Veteran columnist enumerates Sereno's most eye-catching contributions to jurisprudence - The Daily Sentry

Friday, June 15, 2018

Veteran columnist enumerates Sereno's most eye-catching contributions to jurisprudence

Yen Makabenta, a veteran columnist at the Manila Times took notice of several things about ousted Chief Justice Maria Lourdes Sereno’s interview with BBC HardTalk.

First, her eyelids' rapid twitch – which shows that Sereno was under stress.

Second, BBC HardTalk host Stephen Sackur is known for his tough questioning – then why did Sereno seek the interview with Sackur, which was strikingly aired on Independence Day?
Makabenta said, “Was this Sereno’s way of underlining the alleged assault on judicial independence by President Duterte with her removal from office?”

“The thing about the non-stop blinking eyelids is that they are riveting; you remember them more than the elaborate arguments Sereno laid out as the reasons for her ouster or restoration as chief justice of the Supreme Court.” He added.

People have also noticed that her eyes have blink more than she answered Sackur’s questions effortlessly and with deeper knowledge.

Makabenta described watching the interview video as ‘punishing’.

“While you marvel at Sackur’s dexterity and preparedness in questioning Sereno, you cringe at her responses and self-serving explanations, and her vain effort to divert the interview to an area favorable to her cause.” Makabenta said.

“Nothing in what Sereno said in the interview showed deep understanding of constitutional government, rule of law and democracy in the Philippines. She had none of the feminine charm and sophistication that accomplished Filipino women effortlessly show an interviewer or inquisitor.” He noted.

In Makabenta’s opinion, Sereno was a picture of puzzlement every time Sackur would throw questions related to her criticisms against President Rodrigo Duterte.

“Sereno’s HARDtalk interview scored no points for her and the opposition. Duterte probably have become harder to topple after being described by Sackur as “extraordinarily effective.”” The columnist added.*

And then Makabenta tackled Sereno’s contributions to her beloved justice system that she was trying to protect.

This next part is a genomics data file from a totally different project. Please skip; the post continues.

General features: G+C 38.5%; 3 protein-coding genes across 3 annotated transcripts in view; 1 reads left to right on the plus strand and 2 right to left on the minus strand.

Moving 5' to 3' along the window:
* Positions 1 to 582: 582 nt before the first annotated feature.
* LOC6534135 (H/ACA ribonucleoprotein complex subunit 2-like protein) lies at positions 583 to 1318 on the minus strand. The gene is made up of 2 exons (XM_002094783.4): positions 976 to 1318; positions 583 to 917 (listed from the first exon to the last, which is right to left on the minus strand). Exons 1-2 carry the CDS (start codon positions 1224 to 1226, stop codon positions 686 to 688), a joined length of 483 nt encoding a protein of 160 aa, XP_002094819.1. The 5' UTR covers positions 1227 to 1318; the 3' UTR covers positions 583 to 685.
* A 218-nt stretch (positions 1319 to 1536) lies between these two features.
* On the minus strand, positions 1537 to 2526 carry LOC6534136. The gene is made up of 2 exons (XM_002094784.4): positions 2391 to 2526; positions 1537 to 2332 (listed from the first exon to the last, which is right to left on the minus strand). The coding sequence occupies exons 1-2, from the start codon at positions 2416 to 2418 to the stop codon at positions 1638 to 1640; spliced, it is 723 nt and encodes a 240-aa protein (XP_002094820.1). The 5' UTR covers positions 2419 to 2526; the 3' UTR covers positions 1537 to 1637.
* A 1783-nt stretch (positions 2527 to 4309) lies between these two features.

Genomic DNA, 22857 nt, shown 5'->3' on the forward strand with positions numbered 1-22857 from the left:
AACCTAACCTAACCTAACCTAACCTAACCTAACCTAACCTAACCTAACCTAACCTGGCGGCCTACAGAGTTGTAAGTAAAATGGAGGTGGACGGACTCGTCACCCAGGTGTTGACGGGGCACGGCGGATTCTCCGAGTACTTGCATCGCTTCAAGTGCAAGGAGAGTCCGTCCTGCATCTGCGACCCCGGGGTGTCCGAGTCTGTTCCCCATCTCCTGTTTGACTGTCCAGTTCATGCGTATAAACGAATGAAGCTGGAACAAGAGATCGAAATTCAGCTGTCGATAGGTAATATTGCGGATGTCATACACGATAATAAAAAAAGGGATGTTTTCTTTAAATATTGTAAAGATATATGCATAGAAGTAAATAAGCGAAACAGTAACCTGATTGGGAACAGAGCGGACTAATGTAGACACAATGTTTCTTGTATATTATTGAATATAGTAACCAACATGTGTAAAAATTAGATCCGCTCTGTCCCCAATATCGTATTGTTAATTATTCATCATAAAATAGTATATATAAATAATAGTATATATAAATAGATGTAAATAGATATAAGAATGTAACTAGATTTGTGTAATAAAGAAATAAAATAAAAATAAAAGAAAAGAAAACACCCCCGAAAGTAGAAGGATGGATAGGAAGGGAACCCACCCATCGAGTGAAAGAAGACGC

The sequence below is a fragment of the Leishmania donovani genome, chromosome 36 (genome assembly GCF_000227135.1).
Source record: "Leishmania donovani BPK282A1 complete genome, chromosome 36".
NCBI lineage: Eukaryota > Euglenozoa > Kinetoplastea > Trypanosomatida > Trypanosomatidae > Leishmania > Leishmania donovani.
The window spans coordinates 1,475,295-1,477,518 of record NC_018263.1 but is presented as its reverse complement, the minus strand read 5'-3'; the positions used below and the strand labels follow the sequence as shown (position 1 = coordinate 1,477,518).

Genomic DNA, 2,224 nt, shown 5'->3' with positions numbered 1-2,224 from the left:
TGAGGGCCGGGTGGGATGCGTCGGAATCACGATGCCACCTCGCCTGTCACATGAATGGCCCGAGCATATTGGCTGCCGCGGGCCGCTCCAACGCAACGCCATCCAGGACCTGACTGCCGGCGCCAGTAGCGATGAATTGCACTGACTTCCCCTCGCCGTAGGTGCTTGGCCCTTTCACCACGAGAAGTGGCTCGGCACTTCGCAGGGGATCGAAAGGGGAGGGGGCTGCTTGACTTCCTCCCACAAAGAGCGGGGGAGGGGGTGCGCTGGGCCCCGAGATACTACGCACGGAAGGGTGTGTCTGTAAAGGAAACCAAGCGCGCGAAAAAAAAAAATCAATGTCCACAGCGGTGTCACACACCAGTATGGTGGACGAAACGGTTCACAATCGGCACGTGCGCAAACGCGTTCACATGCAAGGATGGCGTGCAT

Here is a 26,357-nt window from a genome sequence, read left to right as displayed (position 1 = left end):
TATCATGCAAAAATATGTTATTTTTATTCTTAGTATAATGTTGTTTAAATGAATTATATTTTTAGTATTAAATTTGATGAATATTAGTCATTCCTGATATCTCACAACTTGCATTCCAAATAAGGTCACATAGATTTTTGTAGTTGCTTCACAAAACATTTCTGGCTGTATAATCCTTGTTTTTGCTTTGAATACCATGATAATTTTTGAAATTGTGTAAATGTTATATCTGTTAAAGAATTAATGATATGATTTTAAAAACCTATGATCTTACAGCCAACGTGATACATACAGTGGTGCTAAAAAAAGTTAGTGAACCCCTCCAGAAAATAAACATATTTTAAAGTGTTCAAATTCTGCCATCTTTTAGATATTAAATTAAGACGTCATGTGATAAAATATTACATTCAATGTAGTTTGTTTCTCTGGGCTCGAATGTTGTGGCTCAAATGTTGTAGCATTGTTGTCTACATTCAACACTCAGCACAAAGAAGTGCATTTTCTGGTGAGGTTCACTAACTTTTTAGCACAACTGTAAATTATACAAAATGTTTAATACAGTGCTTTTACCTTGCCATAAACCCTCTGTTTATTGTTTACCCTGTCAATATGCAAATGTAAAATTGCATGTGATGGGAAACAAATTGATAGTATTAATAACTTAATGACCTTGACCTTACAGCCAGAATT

Court observers say that her most eye-catching contributions to jurisprudence were in the following:

1. The Hacienda Luisita case wherein she argued for the payment to the Cojuangco clan by the government of over P10 billion for the land that the court had already ruled for distribution among the workers in the hacienda and their families. Some say this was the principal reason why Aquino appointed her to the court—to lawyer for the clan from inside the SC.

2. The Grace Poe citizenship disqualification cases, wherein she took the lead in steering the court toward a decision pronouncing Poe a citizen of the Philippines under the terms of the 1935 Constitution because she is a foundling. There ensued a running debate between Sereno and Senior Associate Justice Antonio Carpio on whether the court had effectively declared Grace Poe a natural-born citizen of the Philippines.

3. The Enhanced Defense Cooperation Agreement (EDCA) case, wherein CJ Sereno wrote the ponencia, which ruled that the Aquino administration could implement EDCA as an executive agreement, that EDCA only implements the terms of the 1951 Mutual Defense Treaty between the Philippines and the United States and the 1998 Visiting Forces Agreement between the Philippines and the US, and that the Philippines could again allow the US to establish military bases in the country under a modernized form.*

Sereno was appointed by her classmate and former president Benigno Aquino 3rd in August 2010 as associate justice of the Supreme Court even without proper judicial experience.

In 2012, Aquino appointed Sereno as the new chief justice of the Supreme Court.

From being an Associate Justice to Chief Justice, Sereno tried her best to look busy and took part at some huge discussions at the court.

Further, Makabenta noted Sereno’s imprudence for accepting Aquino’s appointment of her as the chief magistrate over the other justices with very much wide and vast experience than her.

Sereno’s Imprudence

“I submit, however, that Sereno will enter the nation’s memory bank not for jurisprudence, but for the imprudence of her appointment to the court by President Aquino, and her tenacity to cling to the post of chief justice even when the high court already ruled her appointment void.” Makabenta said.

Makabenta compared Sereno’s ‘Imprudence’ to a violation called ‘reckless imprudence’ – which is sometimes referred to as “criminal stupidity” that ousted chief justice committed twice:

1.       “It was imprudent for Sereno to accept her appointment as associate justice when she did not possess the qualifications for the office.”

2.       “It was even more imprudent for Sereno to accept appointment as chief justice over the heads of justices vastly more senior and experienced than her.”

The columnist concluded that Sereno’s misguided appointment being that unqualified as she is, was an act of ‘imprudence’ and ‘arguably more catastrophic.’

 Source: Manila Times